Welcome to the Rochester-St Andrews Conference on Older Scots Literature and Culture. This brings together specialists from the U.S., Canada and Europe for two days of papers on 14th to 16th-century literature in Older Scots, i.e. the descendant of Old English spoken (and written) in medieval and early modern Scotland.
The conference has come about as a collaboration between Dr Rhiannon Purdie of the University of St Andrews, who is visiting the Robbins Library as a Fulbright Scottish Studies Scholar, and Professor Thomas Hahn of the English Department at the University of Rochester. The conference has been generously supported by the University of Rochester with contributions from the University of St Andrews. The organisers would like to thank both institutions and The Humanities Project at the University of Rochester; the Robbins Library; the Cluster on Premodern Studies, University of Rochester; Rush Rhees Library; and the Department of English, University of Rochester.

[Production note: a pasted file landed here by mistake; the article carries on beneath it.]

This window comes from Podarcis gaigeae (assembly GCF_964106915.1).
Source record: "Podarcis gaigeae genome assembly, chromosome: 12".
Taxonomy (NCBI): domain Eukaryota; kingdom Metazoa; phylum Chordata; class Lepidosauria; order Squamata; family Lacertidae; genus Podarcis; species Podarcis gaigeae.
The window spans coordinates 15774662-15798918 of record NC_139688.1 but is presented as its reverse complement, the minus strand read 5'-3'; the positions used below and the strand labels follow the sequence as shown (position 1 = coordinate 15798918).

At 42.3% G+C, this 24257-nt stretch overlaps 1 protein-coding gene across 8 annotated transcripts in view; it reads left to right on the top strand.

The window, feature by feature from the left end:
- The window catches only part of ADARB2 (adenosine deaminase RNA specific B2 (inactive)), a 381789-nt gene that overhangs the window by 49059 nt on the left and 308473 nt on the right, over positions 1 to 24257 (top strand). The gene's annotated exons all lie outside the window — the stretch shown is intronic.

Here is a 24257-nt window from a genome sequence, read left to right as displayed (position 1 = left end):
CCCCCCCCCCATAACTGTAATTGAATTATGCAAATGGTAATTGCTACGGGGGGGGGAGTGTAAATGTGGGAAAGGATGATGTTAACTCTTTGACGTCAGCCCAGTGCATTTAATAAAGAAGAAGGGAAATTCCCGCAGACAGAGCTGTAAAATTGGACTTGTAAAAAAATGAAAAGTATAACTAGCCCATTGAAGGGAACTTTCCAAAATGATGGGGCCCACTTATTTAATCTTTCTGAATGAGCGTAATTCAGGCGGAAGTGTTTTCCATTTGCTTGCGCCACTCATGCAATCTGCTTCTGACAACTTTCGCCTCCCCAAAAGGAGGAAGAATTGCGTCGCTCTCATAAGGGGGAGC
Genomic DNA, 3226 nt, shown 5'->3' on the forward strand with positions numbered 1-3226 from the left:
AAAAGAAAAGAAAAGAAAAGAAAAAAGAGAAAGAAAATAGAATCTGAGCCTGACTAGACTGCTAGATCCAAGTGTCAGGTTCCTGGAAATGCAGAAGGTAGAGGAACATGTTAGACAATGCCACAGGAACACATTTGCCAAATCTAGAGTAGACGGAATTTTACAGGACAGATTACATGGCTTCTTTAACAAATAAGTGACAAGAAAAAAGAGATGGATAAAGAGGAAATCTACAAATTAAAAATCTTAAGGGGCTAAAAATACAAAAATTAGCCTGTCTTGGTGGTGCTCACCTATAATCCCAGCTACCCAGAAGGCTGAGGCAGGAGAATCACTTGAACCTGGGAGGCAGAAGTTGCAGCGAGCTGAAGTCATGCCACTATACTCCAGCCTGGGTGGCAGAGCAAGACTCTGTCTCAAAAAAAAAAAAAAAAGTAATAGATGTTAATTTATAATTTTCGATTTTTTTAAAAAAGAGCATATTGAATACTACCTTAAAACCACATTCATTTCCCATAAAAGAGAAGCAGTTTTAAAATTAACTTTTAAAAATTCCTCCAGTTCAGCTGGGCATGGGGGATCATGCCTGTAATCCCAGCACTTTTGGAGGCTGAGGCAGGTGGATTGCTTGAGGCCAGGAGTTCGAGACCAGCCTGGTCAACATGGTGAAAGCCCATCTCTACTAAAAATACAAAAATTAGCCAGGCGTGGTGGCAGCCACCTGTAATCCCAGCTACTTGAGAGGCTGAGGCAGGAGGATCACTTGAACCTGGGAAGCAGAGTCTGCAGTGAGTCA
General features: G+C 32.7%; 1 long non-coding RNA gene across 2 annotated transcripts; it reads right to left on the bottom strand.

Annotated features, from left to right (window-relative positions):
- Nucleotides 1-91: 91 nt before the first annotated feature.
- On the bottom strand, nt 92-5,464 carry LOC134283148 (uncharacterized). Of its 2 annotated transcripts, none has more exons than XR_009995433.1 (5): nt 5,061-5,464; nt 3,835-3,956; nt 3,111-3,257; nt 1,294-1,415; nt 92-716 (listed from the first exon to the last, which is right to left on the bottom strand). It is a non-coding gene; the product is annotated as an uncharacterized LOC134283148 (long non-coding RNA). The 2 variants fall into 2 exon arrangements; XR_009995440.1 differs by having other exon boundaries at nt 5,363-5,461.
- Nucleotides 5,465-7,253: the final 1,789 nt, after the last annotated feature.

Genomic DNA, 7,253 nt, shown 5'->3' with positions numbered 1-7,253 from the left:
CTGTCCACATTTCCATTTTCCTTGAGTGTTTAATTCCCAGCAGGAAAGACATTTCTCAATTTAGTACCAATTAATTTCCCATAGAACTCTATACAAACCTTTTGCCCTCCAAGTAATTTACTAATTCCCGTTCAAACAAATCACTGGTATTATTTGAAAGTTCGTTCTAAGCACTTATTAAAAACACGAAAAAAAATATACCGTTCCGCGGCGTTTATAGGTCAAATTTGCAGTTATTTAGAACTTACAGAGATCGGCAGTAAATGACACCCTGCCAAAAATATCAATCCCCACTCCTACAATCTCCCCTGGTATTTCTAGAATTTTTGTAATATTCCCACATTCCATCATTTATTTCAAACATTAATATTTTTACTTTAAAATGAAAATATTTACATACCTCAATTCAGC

The Robbins Library is also the home of TEAMS Middle English Texts Series, a Robbins Library digital project. There are several published METS Older Scots poems and more are in production, helping to make Older Scots literature more accessible to teachers and students around the world.
The ninth of May -- the date on which this conference begins -- has particular significance in Older Scots literature. William Dunbar (MA St Andrews, 1479) writes that he completed The Thrissill and the Rois, a poem celebrating the 1503 marriage of James IV of Scotland and Margaret Tudor of England, "Of lusty May upon the nynt morrow". His near-contemporary Gavin Douglas (MA St Andrews, 1494) says he embarked on translating the twelfth and final book of Virgil's Aeneid on "The nynt morow of fresch temperit May", and an anonymous earlier poem The Quare of Jelusy also cites this date. It was sometimes regarded as the first day of summer, and may have been associated with maying celebrations in Scotland. Either way, it seemed an appropriate date on which to open this American colloquium celebrating Older Scots literary culture!
Tom Hahn and Rhiannon Purdie